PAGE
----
Due to the reasons described herein above, and due to the general stress conditions and confusion in real battlefields, it is highly probable that the gunners of enemy tanks 2 and 3 are led to aim and fire at locations in which muzzle flash effects are observed, such as at vacant locations 12 and 14.
If the gunner of enemy tank 2 fires towards location 12, the live ammunition fired by cannon-gun 16 of enemy tank 2 does not hit any target. However, the cannon-gun firing from enemy tank 2 creates a muzzle flash which exposes the location of tank 2 and makes it vulnerable to a hit by cannon-gun 18 of tank 6.
Even if the gunner of enemy tank 2 does not shoot at the sight of the explosions of pyrotechnic ammunition 11 at locations 12 or 14, his attention is drawn to these locations and eventually he loses time in trying to distinguish between real tanks and decoys. During that time, enemy tank 2 may be vulnerable to a hit by tank 6.
If the gunner of tank 2 suspects that a muzzle flash is not a result of real firing by a tank cannon-gun, he may use a FLIR (Forward Looking Infrared) system to determine whether there is a tank behind the suspected muzzle flash. However, such action still causes the enemy loss of valuable time.
In order to make deception more realistic it is preferred to combine pyrotechnic ammunition explosions with real cannon-gun-firing. This is achieved by employing a firing procedure in which military battle tank 6 fires at the enemy live ammunition followed by the firing of at least one pyrotechnic ammunition which is exploded at some distance away from tank 6. Alternatively, firing of the pyrotechnic ammunition may precede the firing of live ammunition.
In another preferred embodiment of the present invention crews of some military battle tanks which belong to the friendly forces may fire real ammunition at the enemy while other friendly forces, which may also include crews of other military battle tanks, may fire pyrotechnic ammunition.
In both cases however, the pyrotechnic ammunition is preferably exploded at a selected height above ground level. Preferably, the selected height is a typical height above ground level of a barrel of a tank cannon, generally of the order of 1.00 to 3.00 meters.
It is to be appreciated that the system and method of the present invention may be used not only in battles in which tanks are involved, but may also be employed for deception of enemy forces on land, sea and air.
In accordance with a preferred embodiment of the present invention the explosion of decoys (pyrotechnic ammunition) may deceive enemy tanks as well as enemy airplanes and helicopters in a scenario in which enemy crews or pilots seek targets of the friendly forces to shoot at. In that case pyrotechnic ammunition 11 may be fired from any friendly military vehicle such as a military battle tank, a land armored vehicle, a military truck and an artillery carrying vehicle. In the case where an enemy airplane or an enemy helicopter is involved, the airplane or helicopter takes the role of enemy tank 2 in the above mentioned battle scenario.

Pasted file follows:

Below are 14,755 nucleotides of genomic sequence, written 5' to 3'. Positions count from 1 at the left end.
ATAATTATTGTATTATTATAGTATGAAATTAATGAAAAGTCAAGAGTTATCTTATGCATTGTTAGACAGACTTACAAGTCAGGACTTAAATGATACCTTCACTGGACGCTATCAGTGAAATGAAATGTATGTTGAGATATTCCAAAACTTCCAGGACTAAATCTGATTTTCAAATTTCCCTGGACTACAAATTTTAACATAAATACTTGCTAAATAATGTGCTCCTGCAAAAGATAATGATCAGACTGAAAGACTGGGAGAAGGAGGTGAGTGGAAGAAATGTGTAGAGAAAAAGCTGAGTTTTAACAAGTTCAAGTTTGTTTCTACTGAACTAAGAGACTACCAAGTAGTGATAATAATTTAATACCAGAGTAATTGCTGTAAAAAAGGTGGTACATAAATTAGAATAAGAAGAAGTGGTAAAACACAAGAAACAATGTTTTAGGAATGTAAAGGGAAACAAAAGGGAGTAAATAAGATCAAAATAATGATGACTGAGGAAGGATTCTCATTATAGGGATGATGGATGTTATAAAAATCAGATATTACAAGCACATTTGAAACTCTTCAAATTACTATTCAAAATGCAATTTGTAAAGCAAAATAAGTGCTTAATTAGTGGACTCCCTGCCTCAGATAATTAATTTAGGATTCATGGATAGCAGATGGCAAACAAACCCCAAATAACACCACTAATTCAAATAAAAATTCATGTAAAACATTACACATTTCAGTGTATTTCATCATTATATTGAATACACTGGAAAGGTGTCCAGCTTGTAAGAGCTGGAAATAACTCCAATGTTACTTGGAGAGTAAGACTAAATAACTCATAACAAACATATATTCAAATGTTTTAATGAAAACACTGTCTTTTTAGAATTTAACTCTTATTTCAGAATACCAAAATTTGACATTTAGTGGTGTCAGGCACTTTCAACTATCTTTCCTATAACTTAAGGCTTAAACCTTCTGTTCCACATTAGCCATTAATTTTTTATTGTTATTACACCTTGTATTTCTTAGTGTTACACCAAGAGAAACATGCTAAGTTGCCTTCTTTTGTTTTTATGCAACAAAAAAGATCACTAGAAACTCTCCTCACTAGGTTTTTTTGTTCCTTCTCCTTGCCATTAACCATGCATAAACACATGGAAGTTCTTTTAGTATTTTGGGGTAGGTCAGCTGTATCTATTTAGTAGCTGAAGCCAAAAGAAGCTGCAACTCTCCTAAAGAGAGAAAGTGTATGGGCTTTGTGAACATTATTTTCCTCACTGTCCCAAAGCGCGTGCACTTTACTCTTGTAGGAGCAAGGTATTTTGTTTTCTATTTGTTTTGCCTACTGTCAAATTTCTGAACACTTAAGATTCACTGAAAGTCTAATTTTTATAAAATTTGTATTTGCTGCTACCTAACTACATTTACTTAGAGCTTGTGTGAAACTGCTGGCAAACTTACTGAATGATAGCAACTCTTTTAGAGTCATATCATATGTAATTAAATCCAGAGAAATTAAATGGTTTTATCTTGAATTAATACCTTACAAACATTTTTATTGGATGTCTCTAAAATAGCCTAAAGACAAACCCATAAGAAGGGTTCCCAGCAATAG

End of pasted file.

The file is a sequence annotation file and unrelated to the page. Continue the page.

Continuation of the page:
In another preferred embodiment of the present invention launcher 10 may be a portable launcher which is carried by a friendly infantry soldier, such as a 52 millimeter caliber mortar, and pyrotechnic ammunition 11 may be a 52 millimeter caliber mortar bomb or a part of a mortar bomb thereof. In such a case, launcher 10 is operated by the friendly infantry soldier which may launch pyrotechnic ammunition 11 to deceive at least one of enemy infantry, enemy land vehicles, such as tanks and armored vehicles, airplanes and helicopters.
It is to be appreciated that launcher 10 may be any type of conventional ammunition launcher. The term "conventional ammunition launcher" is used throughout the specification and claims to include any known existing launcher such as a smoke ammunition launcher, a bomb launcher, a rocket launcher, a grenade launcher and a cannon-gun launcher.
In a preferred embodiment of the present invention the conventional ammunition launcher is adapted to launch pyrotechnic ammunition 11. Alternatively, the pyrotechnic ammunition is adapted for use with a conventional ammunition launcher.
In another preferred embodiment of the present invention pyrotechnic ammunition 11 may be employed to create a deception effect other than a muzzle flash effect of a tank cannon-gun. In such a case the effect of an explosion of the pyrotechnic ammunition may be similar to a rocket launch, firing of a heavy mortar, artillery firing and firing other cannon-guns, such as ship mounted cannon-guns, airplane mounted cannon-guns and helicopter mounted cannon-guns.
The system and method of the present invention may be also employed to deceive enemy battle ships which are firing at coasts where friendly forces are deployed. In such a case an enemy battle ship takes the role of enemy military battle tank 2, and marine gunners take the role of enemy tank 2 gunner in the above mentioned battle scenario.
In another preferred embodiment of the invention, battle ships of the friendly forces may deceive enemy airplanes, battle ships, and ground troops in a battle scenario where friendly battle ships are firing at enemy coasts.
In such a case, friendly battle ships may fire a plurality of pyrotechnic ammunition at locations surrounding the friendly battle ships at an acceptable distance away from the friendly battle ships to deceive the enemy. Preferably, each of the plurality of pyrotechnic ammunition is exploded above sea level at a typical height above sea level of a ship cannon or a ship launcher.
In yet another preferred embodiment of the invention airplanes and helicopters of the friendly forces may launch pyrotechnic ammunition as described herein above, at vacant areas to attract enemy attention to places where there are no friendly forces at all.
In accordance with a preferred embodiment of the invention, when an explosion of the pyrotechnic ammunition is employed to decoy firing from a military system other than a battle tank, the explosion height is selected to match the height of the military system which the pyrotechnic ammunition is employed to decoy.